The findings should signal Congress to change course on an upcoming vote: the transportation appropriations bill now under consideration in the House would eliminate the main federal source of funding for local bicycling and walking facilities, while severely restricting public transit spending. Since 1991 the Transportation Enhancements program has built more than 8,000 locally-initiated bicycle and pedestrian facilities across the country.
"This study provides welcome information that suggests communities with a wider variety of transportation options including walking and bicycling are essentially healthier places to live," said Anne Canby, President of the Surface Transportation Policy Project. "We urge Congress to remember this when voting on the FY04 Transportation Appropriations bill in September -- a vote to restore critical funds for bicycle and pedestrian facilities is a vote for public health."
Many communities around the country already have plans in the works to build more paths, bike lanes, and sidewalks, and are taking creative approaches to transit and development. But these plans may fall through if federal funds dry up.
The report outlines seven steps communities can take to respond to the findings of the research, including short-term projects such as:
• Investing in completing sidewalk networks, striping bike lanes, and making street crossings safer.
• Instituting programs that focus on making it safe for children to walk and bike to school. A bill that would provide federal support for a national Safe Routes to School program is under consideration in the House of Representatives.
• Calming traffic with speed humps and bulb-outs.
• Educating and encouraging people to choose to walk, instead of drive.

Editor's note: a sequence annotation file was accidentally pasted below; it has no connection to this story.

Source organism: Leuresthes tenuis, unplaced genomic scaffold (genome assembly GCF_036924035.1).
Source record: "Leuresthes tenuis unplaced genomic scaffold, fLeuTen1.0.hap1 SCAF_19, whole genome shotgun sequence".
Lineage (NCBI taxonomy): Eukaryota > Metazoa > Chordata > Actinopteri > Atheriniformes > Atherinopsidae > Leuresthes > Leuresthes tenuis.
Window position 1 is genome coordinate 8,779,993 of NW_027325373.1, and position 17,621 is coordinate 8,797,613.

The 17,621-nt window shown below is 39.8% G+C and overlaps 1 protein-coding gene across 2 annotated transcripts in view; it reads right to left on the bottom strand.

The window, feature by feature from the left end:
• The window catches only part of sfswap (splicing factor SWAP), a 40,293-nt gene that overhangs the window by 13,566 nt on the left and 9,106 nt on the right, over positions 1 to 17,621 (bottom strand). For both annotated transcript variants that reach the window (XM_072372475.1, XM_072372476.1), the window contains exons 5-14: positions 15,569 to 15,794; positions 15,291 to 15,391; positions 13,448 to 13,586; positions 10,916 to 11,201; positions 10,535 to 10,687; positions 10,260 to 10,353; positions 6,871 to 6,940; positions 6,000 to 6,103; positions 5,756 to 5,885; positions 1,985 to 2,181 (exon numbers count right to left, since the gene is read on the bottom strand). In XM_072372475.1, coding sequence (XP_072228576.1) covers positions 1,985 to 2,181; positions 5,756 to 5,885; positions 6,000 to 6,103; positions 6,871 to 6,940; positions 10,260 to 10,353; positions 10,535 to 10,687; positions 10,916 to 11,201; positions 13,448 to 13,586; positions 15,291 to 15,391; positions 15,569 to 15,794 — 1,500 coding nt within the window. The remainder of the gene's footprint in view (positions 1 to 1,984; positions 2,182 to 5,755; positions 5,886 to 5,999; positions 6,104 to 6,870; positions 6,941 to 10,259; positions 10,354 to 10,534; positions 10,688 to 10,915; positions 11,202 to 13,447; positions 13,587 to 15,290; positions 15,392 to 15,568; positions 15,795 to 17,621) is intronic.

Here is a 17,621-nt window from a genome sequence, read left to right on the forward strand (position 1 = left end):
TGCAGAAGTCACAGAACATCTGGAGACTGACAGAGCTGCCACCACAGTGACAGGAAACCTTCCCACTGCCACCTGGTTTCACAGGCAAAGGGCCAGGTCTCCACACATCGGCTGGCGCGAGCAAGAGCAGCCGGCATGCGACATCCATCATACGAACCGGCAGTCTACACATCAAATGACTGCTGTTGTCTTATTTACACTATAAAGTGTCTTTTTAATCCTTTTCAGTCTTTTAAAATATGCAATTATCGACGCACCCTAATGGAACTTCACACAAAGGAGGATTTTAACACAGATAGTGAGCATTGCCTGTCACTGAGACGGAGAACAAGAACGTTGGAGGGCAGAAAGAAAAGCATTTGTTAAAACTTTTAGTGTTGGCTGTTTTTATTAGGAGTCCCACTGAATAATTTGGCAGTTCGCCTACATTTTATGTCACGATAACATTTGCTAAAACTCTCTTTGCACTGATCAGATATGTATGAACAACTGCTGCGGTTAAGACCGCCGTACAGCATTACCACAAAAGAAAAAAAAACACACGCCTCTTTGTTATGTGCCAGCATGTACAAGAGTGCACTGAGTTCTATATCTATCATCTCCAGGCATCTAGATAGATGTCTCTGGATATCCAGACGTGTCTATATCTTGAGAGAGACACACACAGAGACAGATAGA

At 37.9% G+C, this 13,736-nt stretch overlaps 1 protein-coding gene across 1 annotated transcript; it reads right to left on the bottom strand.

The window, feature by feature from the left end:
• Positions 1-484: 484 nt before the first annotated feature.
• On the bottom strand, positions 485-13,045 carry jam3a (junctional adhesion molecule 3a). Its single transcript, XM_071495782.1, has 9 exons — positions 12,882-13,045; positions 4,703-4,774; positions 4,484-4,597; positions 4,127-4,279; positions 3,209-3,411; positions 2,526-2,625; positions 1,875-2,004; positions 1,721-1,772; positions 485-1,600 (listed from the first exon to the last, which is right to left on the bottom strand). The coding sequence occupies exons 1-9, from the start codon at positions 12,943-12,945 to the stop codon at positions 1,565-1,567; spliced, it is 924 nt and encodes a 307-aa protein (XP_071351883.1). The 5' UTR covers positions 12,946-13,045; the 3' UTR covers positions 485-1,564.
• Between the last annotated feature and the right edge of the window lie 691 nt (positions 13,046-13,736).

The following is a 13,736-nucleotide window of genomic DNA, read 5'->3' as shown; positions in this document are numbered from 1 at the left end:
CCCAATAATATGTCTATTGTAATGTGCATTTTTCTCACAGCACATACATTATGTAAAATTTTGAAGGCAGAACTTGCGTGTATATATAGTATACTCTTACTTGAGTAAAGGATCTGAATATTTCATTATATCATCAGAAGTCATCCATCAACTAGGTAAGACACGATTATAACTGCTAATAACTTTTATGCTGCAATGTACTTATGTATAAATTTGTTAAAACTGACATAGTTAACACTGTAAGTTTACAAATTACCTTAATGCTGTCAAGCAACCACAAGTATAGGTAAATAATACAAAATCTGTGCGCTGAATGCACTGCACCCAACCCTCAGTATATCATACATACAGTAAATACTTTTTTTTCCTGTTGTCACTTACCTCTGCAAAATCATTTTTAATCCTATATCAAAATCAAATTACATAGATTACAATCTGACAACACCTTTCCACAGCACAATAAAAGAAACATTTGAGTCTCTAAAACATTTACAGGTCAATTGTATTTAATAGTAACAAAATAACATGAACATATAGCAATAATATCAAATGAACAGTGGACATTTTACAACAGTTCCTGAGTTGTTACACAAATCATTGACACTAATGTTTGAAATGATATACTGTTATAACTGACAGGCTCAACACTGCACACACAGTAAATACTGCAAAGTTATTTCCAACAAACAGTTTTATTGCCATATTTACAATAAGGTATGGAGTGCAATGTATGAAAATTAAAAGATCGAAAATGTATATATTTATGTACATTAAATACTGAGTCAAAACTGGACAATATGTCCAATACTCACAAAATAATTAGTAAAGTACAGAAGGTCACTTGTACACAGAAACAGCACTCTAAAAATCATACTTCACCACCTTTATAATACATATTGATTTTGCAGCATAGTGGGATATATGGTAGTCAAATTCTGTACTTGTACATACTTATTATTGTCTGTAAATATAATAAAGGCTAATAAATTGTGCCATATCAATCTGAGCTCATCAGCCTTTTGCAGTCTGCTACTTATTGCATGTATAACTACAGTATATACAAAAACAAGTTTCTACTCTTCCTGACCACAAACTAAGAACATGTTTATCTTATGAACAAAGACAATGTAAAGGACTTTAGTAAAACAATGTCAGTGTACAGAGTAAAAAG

Over the longer term, communities can:
• Focus development around train and bus stations, so people can conveniently run errands and get to work by leaving their homes on foot.
• Retrofit sprawling communities with sidewalks, pedestrian cut-throughs, and small shops.
• Revitalize existing walkable neighborhoods.
The study is the first national research to find a direct link between sprawl and obesity. It is one of dozens of articles published in special issues of the American Journal of Health Promotion and the American Journal of Public Health on the built environment and health. The editors of the two journals released their results simultaneously to highlight the importance of the topic.
The report, "Measuring the Health Effects of Sprawl," and other materials can be downloaded from www.smartgrowthamerica.org. State fact sheets are available for metropolitan comparisons.
Smart Growth America is a coalition of nearly 100 advocacy organizations that have a stake in how metropolitan expansion affects our environment, quality of life and economic sustainability. www.smartgrowthamerica.org
The Surface Transportation Policy Project is a diverse, nationwide coalition working to ensure safer communities and smarter transportation choices that enhance the economy, improve public health, promote social equity, and protect the environment. www.transact.org
The Livable Communities Support Center is a program of the Center for Regional and Neighborhood Action (CRNA). The mission of the Livable Communities Support Center is to provide information, analysis, technical assistance and strategic advice to citizen groups, nonprofit organizations and local governments working on growth and livability issues at the local and regional levels.
Rich McClintock, Livable Community Support Center
David Goldberg, Smart Growth America
Barbara McCann, SGA
James Corless, Surface Transportation Policy Project
Gary Sky, Public Information Officer, Tri-County Health
Stacey McConlogue, Denver Healthy People 2010